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"Quizás ella no tenga que ir."

Translation:Perhaps she won't have to go.

0
5 years ago

33 Comments


https://www.duolingo.com/ajabrams

perhaps she does not have to go should also be correct here. I checked 4 different translators and all gave that translation and NONE gave "will have to go"

66
Reply25 years ago

https://www.duolingo.com/ph516503
ph516503
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i agree, tenga is present tense... "she will not have to go" is future I think...

13
Reply4 years ago

https://www.duolingo.com/kkayda
kkayda
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Actually, tenga is the subjunctive tense, triggered by "quizas", showing uncertainty over an outcome

28
Reply3 years ago

https://www.duolingo.com/an3stis
an3stis
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Yes, the subjunctive in spanish just like in ancient greek and latin can denote a future action

6
Reply2 years ago

https://www.duolingo.com/anamalena
anamalena
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Yes, absolutely true.

6
Reply4 years ago

https://www.duolingo.com/jjcthorpe

BUT i have seen that the present tense in Spanish IS sometimes used for future events ie tomorrow I (will) clean the bathroom = manana yo limpio el bano.... just like in english sometimes we say these things like a declaration ie "Tomorrow...I clean the bathroom!", so maybe the present tense "tengas" IS correct in this case....Also, I don't think the future subjunctive is used in spanish (anymore?) so maybe it has to be subjunctive tense because of the "quizas" and therefore subjunctive present tense HAS to be used here....

6
Reply3 years ago

https://www.duolingo.com/Uro95
Uro95
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I agree with you aj

1
Reply4 years ago

https://www.duolingo.com/joris.ev

still not accepted, 30th of september 2014

1
Reply3 years ago

https://www.duolingo.com/jjcthorpe

BUT i have seen that the present tense in Spanish IS sometimes used for future events ie tomorrow I (will) clean the bathroom = manana yo limpio el bano.... just like in english sometimes we say these things like a declaration ie "Tomorrow...I clean the bathroom!", so maybe the present tense "tengas" IS correct in this case....Also, I don't think the future subjunctive is used in spanish (anymore?) so maybe it has to be subjunctive tense because of the "quizas" and therefore subjunctive present tense HAS to be used here....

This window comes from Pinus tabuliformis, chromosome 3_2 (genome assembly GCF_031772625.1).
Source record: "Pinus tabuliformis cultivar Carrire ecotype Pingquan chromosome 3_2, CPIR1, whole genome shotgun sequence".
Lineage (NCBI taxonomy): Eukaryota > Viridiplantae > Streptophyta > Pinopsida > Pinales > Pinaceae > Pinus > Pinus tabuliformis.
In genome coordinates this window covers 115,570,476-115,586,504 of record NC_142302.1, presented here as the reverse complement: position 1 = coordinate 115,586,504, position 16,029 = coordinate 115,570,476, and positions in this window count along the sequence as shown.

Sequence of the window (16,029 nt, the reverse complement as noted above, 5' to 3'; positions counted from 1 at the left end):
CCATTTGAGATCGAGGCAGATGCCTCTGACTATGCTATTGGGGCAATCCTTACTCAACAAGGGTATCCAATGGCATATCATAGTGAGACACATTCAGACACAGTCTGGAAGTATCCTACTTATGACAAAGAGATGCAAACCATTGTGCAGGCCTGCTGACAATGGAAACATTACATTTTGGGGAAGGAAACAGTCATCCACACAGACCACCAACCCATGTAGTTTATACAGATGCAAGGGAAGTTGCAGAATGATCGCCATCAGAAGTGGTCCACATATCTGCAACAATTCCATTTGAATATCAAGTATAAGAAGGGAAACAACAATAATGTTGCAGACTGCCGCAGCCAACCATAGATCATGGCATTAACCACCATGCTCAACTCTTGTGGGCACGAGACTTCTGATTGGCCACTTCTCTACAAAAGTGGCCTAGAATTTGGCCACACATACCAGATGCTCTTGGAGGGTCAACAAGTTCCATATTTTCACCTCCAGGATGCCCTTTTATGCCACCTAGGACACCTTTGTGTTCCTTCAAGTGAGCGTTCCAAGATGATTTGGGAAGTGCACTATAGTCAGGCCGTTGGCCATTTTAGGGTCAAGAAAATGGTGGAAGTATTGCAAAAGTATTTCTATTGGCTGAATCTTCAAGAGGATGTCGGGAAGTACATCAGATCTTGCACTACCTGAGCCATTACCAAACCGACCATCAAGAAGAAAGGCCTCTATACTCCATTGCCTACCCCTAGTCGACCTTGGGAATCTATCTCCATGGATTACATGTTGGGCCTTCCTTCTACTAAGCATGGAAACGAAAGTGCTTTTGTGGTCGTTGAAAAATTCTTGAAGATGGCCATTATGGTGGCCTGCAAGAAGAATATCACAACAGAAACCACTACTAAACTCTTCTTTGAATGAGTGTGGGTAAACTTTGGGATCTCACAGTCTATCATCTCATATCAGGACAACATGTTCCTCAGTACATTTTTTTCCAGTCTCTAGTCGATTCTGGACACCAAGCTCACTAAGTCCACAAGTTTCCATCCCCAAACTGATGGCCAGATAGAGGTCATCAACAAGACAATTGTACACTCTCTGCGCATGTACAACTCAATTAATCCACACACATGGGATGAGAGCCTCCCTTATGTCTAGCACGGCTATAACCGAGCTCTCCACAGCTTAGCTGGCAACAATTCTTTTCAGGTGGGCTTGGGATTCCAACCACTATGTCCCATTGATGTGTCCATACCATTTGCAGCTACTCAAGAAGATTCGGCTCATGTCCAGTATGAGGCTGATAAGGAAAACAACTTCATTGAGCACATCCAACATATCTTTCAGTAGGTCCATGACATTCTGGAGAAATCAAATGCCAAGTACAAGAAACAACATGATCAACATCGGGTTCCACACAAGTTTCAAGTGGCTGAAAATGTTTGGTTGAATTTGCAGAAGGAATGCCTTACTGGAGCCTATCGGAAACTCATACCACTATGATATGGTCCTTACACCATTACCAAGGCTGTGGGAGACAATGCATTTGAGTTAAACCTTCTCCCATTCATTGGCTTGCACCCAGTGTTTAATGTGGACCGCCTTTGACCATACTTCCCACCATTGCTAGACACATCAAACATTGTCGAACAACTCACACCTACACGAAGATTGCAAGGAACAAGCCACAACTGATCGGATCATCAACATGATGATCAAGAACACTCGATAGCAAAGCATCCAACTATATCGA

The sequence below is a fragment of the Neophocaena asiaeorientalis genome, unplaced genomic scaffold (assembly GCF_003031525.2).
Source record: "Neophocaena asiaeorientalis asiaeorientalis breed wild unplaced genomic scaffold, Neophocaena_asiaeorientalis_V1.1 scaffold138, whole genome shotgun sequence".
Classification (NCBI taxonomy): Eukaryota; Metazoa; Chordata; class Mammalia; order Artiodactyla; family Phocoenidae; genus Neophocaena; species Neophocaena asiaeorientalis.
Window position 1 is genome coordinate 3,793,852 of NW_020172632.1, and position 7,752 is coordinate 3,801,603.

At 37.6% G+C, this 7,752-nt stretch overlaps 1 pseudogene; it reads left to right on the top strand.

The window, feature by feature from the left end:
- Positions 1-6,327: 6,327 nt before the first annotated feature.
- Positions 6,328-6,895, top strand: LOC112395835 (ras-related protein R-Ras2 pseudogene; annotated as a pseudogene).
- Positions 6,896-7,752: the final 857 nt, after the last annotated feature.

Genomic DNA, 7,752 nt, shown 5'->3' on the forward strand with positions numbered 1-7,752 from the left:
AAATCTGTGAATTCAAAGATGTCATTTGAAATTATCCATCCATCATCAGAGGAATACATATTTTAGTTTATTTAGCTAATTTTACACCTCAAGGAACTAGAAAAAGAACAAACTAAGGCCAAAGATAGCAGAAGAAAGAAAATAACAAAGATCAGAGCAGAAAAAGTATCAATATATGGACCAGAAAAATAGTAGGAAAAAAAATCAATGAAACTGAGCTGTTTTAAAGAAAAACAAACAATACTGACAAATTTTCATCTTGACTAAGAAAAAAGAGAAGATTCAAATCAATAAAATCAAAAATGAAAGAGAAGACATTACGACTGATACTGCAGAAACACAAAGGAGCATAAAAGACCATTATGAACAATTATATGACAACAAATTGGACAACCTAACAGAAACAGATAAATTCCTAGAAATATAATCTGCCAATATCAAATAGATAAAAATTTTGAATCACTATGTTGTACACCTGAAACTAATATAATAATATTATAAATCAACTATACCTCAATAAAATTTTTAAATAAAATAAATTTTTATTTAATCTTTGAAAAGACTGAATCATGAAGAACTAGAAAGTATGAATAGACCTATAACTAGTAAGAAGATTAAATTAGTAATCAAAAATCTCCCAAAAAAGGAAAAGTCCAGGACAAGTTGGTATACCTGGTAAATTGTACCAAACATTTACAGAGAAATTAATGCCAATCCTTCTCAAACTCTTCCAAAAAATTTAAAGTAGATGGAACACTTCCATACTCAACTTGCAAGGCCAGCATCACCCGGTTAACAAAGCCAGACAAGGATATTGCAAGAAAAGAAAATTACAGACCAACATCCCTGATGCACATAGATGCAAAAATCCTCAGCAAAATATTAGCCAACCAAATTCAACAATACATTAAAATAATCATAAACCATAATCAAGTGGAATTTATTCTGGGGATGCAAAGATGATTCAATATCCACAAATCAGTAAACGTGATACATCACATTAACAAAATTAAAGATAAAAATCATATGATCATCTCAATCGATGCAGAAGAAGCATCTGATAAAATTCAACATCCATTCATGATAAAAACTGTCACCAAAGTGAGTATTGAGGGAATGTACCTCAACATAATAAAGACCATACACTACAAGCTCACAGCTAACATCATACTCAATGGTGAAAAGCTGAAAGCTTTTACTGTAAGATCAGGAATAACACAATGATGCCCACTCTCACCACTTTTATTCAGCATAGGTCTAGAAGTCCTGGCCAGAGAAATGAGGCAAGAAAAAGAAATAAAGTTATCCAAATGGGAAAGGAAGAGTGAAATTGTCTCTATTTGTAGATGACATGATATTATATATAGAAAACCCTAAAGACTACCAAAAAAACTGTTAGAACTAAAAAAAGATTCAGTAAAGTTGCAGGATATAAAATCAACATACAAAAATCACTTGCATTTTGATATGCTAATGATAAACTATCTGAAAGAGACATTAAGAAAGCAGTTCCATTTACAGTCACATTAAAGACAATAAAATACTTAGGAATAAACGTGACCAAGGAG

4
Reply3 years ago

https://www.duolingo.com/friend050

29-Nov-2014 ... present tense translation still not accepted. I wonder if they'll ever fix this ...

1
Reply3 years ago

https://www.duolingo.com/Iago
Iago
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It's tricky here because the subjunctive is used, so "doesn't have to go" isn't the best translation.

0
Reply5 years ago

https://www.duolingo.com/JamesB84
JamesB84
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Yes, but quizás is used which means that it is "timey whimey" subjunctive and might not happen depending on certain unforeseen circumstances.

3
Reply4 years ago

https://www.duolingo.com/shemp
shemp
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I agree with Ajabrams, going to report it...

4
Reply4 years ago

https://www.duolingo.com/crazy_fizruk
crazy_fizruk
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Is "She may not have to go" incorrect here?

3
Reply4 years ago

https://www.duolingo.com/GigiGottwald
GigiGottwald